• How congregations participate in shaping and/or accommodating to the racial characteristics of the society. They presupposed that congregations, like other institutions and groups, participate in the “racial formation” of the society and thus contribute to the particular form of “racialized society” that exists at any given time and place.
  • Intersecting with the other two, the spatial—especially the geographic—characteristics of congregational life, including the patters of commuting or walking to worship and other congregational gatherings; the locations of all the mission and outreach activities relative to the gathering sites; and the locations of the places (some of them globally dispersed) and peoples that recur symbolically and discursively in the common life of the congregation. Using the GIS-based software, ArcView, the team mapped these variables as an aid in analyzing their impact on religious capacities and contributions.

The geographic focus provides an important take on the other two foci-community and race-because these factors have been historically associated with place and continue to be affected by the ways the restructuring of the metropolis plays out in the life and work of religious congregations. Moreover, since the metropolitan restructuring is partly a function of globalization and the revolution in technology and information systems, the geographic focus helps us begin to relate changes in congregational life to global and technological change.

Work Plan

In addition field research conducted by Dr. Livezey himself, a great deal was done by graduate students working under his supervision, either for their field education placement at HDS, or as members of his course, HDS 2967, “Religious Agency in the Metropolis.” Field education students devote about 15 hours per week for two semesters to the project, whereas course students devote 8 – 10 hours per week for one semester. The number of research sites and the depth of the investigations each year, therefore, depended in part on the number of students.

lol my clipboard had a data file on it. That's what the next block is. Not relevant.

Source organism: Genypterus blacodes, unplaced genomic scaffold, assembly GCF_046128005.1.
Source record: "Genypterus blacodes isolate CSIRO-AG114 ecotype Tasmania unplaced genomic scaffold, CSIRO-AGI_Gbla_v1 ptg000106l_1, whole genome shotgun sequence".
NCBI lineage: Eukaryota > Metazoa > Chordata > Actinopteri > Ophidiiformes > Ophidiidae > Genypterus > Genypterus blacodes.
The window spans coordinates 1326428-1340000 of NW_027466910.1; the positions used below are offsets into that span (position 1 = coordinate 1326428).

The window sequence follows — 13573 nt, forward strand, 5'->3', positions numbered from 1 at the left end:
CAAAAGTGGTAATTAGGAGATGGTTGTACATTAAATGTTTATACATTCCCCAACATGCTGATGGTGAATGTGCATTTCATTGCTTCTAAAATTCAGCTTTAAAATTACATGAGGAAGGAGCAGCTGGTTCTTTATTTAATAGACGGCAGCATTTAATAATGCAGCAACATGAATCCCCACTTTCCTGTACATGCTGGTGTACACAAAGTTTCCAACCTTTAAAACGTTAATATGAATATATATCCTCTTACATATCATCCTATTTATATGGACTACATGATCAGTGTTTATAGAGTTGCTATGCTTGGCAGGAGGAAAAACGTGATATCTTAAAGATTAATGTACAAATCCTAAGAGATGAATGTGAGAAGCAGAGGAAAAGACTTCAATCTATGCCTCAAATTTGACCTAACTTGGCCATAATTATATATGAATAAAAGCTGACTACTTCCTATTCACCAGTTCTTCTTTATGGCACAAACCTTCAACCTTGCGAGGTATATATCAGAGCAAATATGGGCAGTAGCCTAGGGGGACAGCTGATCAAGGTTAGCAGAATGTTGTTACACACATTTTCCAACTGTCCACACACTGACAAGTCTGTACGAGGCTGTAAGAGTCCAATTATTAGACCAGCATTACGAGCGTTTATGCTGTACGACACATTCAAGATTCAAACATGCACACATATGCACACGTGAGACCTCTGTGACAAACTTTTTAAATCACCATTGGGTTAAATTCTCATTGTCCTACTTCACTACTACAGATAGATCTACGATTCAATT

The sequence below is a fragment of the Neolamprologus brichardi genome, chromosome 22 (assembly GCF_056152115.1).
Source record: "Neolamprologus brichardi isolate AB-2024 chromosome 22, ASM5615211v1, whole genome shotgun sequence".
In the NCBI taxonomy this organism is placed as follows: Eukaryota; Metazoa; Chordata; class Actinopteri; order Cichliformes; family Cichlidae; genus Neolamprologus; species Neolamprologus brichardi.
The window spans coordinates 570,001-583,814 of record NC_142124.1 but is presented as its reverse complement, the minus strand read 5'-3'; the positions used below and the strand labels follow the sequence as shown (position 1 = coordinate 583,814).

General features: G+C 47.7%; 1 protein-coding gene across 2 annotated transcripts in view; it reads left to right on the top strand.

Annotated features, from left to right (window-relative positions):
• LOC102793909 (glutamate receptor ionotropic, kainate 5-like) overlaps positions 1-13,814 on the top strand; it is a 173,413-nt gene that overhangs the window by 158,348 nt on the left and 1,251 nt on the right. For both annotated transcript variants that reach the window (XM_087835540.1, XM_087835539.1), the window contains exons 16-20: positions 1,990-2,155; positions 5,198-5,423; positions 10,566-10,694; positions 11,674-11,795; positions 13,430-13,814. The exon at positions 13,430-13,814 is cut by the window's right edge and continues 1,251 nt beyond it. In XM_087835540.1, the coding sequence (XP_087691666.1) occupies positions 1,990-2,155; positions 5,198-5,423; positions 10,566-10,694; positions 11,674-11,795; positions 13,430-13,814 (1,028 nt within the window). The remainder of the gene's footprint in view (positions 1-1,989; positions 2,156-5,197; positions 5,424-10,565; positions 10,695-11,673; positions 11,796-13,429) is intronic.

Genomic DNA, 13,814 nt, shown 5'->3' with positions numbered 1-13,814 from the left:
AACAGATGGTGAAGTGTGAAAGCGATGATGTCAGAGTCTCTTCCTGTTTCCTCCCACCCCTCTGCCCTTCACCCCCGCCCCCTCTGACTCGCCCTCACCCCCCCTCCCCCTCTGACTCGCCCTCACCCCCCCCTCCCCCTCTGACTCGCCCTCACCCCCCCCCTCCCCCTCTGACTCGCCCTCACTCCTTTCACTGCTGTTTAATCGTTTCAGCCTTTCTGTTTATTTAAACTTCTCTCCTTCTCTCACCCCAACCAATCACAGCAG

Congregations and other faith-based organizations, and the neighborhoods (or other locales) in which they are situated, are the primary units of study. The team selected and negotiated these congregations/organizations for study with the goal that the list as a whole represents a reasonable measure of the religious, ethnic, and racial diversity of the Boston metropolitan area. These included multiracial congregations, uniracial congregations, immigrant congregations and those with large immigrant component, congregations of many of the religions present in Boston (i.e., churches, mosques, synagogues, temples, gurdwaras, etc.,), territorial parishes and neighborhood congregations, commuter and “niche” congregations, a variety of faith-based social service and activist organizations.

Neighborhoods/locales included a multiracial neighborhood (Dorchester), an economically poor, inner-city neighborhood (Roxbury), a neighborhood or suburb/city with a “blue collar” population and suffering from the impact of deindustrialization but has not been destroyed by it (South Boston, Lynn), an edge-city area participating in the high-tech and financial services economy (MetroWest Sub-region), and a traditional, comfortable suburb.

The project began mainly with congregations in Dorchester and Roxbury, with a few additional congregations in adjacent parts of South Boston, South End, and Jamaica Plain. In 2002-2003 the team continued the inner-city focus while adding one congregation in Lynn and one in Lexington. In 2003-2004, they focused increasingly on congregations in the MetroWest Sub-region (and in the adjacent SouthWest and Minuteman Sub-regions), all of which extend westward to I-495. With this expansion they hoped to implement their commitment to investigate religion in the Boston metropolitan area as a single urban system.

Selected Links and Publications